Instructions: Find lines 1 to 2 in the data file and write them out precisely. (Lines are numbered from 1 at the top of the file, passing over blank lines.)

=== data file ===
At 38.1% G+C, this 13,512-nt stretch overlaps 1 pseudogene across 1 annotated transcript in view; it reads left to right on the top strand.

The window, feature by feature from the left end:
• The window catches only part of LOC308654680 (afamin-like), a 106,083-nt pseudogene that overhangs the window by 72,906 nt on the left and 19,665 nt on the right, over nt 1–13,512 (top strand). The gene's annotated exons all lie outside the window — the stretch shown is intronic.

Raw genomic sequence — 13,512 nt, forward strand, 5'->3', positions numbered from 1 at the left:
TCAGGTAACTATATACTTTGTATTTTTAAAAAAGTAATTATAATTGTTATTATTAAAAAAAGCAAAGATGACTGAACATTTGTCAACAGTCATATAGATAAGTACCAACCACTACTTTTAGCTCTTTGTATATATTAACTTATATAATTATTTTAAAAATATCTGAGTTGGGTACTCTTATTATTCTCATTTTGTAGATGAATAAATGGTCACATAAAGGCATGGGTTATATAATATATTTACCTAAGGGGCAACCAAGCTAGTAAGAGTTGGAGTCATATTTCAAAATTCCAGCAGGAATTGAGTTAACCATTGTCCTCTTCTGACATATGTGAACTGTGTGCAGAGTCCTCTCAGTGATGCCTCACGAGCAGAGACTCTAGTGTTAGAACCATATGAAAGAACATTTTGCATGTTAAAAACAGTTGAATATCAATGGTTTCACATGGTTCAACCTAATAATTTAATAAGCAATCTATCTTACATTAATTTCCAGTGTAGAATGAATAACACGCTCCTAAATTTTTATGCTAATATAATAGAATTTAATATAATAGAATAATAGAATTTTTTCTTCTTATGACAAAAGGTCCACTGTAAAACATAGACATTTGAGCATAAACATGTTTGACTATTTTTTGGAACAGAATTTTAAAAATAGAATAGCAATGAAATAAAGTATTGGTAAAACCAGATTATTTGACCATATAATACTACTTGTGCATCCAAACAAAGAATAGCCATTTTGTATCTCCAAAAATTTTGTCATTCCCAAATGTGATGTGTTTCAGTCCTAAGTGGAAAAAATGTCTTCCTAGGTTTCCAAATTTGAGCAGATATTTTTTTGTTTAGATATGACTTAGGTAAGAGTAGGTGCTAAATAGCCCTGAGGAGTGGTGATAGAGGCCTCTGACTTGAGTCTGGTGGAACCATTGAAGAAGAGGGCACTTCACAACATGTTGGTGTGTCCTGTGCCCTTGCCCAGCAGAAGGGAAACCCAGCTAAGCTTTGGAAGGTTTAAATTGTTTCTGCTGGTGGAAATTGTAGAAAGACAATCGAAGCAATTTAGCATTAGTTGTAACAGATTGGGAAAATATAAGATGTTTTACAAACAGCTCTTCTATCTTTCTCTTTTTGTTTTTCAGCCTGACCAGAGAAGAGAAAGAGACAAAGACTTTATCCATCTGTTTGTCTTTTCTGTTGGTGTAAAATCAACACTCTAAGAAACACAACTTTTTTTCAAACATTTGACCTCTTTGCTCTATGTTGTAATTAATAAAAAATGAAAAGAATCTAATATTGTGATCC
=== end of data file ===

At 38.1% G+C, this 13,512-nt stretch overlaps 1 pseudogene across 1 annotated transcript in view; it reads left to right on the top strand.

The window, feature by feature from the left end: